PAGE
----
Jill Barlow/ Tempo/ 2005

“Will Todd’s wordless Angel Song II makes use of jewel-like tone clusters”
Stephen Pritchard / The Observer / May 2005


“perhaps Todd’s best work so far. His trademark ominously rumbling orchestrations pressing close upon the choir, giving way to radiant light for rhapsodic vocal solos. But perhaps most impressive, and moving, was the uniformed Riverside Band marching proudly under its banner along the Cathedral’s length.”
Thomas Hall / The Journal, Newcastle / May 2004


“Todd has an extraordinary command of the gestural language of oratorio . . . he has an impressive melodic gift and uses it to excellent effect.”
Ivan Moody / International Record Review /July 2003


“The Blackened Man impressed with the confidence and insight with which its talented young creators handle the genre.”
George Hall / The Stage / October 2002

“This gloomy tale certainly grips you for its two hours.  Todd’s music is not hard to listen to, tonally based, sewn together with recurring motifs …  Not much of an ad for labour relations, but an arresting human drama nonetheless.”
Robert Thicknesse / The Times / September 2002

“Will Todd’s music is new to me, and The Blackened Man makes me want to get to know it better …  The most impressive thing was its pace, fluency and practicality.  Todd’s choral writing was especially luminous and the chorus cleverly integrated into the drama.”
Peter Reed / The Sunday Telegraph / September 2002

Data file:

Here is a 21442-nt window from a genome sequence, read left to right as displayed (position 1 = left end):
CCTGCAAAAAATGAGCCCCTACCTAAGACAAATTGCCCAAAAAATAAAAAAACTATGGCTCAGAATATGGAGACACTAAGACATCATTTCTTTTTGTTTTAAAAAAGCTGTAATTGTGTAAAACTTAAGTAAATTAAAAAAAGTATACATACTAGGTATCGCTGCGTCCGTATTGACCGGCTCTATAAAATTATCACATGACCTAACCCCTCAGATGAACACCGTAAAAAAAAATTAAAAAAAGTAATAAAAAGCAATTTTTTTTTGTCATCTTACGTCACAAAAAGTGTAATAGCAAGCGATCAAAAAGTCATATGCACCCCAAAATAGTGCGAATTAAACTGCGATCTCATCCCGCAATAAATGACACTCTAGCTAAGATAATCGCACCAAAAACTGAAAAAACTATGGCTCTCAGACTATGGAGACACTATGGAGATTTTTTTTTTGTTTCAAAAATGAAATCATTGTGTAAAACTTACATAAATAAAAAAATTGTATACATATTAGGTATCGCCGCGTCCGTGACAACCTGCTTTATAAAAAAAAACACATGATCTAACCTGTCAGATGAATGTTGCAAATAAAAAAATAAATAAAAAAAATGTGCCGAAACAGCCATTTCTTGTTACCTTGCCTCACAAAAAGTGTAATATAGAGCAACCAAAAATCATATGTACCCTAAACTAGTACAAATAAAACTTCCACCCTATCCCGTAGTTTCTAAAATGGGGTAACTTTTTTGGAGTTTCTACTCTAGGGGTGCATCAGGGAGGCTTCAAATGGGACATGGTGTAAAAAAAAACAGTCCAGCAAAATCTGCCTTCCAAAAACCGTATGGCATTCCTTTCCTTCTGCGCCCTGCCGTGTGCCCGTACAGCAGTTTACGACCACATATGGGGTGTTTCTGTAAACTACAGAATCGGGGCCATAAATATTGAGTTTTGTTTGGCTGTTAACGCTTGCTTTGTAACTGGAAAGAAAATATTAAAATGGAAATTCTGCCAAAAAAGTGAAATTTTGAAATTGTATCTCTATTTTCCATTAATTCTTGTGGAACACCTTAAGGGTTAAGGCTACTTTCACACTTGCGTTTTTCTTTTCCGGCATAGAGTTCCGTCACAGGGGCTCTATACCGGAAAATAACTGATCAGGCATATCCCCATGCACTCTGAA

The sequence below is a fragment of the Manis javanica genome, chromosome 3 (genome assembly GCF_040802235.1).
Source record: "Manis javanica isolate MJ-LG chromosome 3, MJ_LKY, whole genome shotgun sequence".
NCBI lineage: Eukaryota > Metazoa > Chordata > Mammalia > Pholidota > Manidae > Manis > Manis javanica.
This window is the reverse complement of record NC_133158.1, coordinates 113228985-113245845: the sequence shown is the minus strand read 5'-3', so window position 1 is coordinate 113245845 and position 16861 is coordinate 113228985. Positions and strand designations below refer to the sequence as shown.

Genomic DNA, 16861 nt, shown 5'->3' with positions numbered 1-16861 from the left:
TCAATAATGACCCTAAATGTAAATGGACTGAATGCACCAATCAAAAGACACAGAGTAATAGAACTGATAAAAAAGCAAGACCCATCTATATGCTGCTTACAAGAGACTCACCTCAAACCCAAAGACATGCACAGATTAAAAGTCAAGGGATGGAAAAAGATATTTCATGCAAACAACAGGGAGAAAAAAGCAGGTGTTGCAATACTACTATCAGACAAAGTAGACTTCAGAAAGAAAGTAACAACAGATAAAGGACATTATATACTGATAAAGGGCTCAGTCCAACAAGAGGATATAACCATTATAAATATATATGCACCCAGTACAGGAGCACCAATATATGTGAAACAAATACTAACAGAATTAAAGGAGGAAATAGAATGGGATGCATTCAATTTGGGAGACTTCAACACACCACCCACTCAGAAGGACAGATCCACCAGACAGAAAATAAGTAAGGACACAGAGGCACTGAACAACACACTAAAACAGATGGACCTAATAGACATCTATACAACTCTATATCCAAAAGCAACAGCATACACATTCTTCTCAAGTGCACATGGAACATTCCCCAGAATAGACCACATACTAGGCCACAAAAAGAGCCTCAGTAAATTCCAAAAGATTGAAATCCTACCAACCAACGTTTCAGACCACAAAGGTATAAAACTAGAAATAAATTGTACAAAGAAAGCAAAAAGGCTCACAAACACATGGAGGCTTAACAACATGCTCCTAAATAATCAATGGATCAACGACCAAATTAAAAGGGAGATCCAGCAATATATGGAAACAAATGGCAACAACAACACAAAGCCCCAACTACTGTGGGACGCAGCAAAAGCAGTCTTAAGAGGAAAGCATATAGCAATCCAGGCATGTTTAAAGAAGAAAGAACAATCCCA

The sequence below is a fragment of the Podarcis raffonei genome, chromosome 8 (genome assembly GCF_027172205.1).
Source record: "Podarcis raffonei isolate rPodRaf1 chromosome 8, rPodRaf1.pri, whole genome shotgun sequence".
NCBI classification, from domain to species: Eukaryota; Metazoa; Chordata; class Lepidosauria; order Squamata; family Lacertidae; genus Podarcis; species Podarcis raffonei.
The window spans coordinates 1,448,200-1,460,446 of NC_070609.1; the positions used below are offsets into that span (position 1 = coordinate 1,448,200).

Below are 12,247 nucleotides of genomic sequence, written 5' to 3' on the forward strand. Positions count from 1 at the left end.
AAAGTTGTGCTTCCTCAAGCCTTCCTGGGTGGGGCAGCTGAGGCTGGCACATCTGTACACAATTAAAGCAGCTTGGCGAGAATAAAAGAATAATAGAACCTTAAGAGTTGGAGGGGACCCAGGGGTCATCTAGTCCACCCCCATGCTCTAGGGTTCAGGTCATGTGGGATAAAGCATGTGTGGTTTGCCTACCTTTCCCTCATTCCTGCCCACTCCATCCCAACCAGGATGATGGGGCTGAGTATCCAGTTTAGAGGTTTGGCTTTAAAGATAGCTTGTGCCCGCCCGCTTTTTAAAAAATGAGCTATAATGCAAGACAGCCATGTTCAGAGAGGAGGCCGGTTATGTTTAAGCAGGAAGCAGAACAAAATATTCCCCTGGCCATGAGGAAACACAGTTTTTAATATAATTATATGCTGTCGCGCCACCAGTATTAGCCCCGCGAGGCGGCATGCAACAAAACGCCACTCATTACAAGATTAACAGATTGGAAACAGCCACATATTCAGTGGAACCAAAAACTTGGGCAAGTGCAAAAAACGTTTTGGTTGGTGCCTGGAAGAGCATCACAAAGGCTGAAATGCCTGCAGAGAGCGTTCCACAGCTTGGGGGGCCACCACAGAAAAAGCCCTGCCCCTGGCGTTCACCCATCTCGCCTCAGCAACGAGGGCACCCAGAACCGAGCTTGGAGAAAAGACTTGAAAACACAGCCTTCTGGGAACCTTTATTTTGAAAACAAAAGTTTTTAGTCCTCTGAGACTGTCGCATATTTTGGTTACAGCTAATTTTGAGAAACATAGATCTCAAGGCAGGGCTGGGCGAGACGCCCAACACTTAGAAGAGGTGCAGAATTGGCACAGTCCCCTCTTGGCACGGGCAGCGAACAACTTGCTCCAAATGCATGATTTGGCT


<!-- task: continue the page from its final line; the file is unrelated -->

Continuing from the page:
“a dramatic, gripping powerful new opera”
Janos Gerben / San Francisco Post / September 2002


“nothing could prepare one for the sheer impact of this tumultuous work.”
Jill Barlow / St Albans Observer / February 2002

“Todd’s operatic experience … gives it enough dramatic clout to draw the listener into the plight, hope and eventual disillusionment of the Marchers.”
David Blewitt / Opera / January 2000

“[The Burning Road’s] music is a gift for singing – paying dues to Messiaen, Vaughan Williams, Britten – but alive and energised and packing an emotional punch.  Todd is someone who has begun to make a name for himself in community and West End contexts but is still waiting for his moment.  It will come.  The Burning Road is more than half way there.”
Michael White / Independent on Sunday / October 1999


“If it’s any indication of what they’re capable of, Todd and Simpatico could have glorious careers ahead of them”
Talkin Broadway / Sept 2006

“In addition to being one of the most powerful operas of the last decade, The Screams of Kitty Genovese gave me hope for the renewal of musical theater.”
Robert Brustein / New Republic / November 2001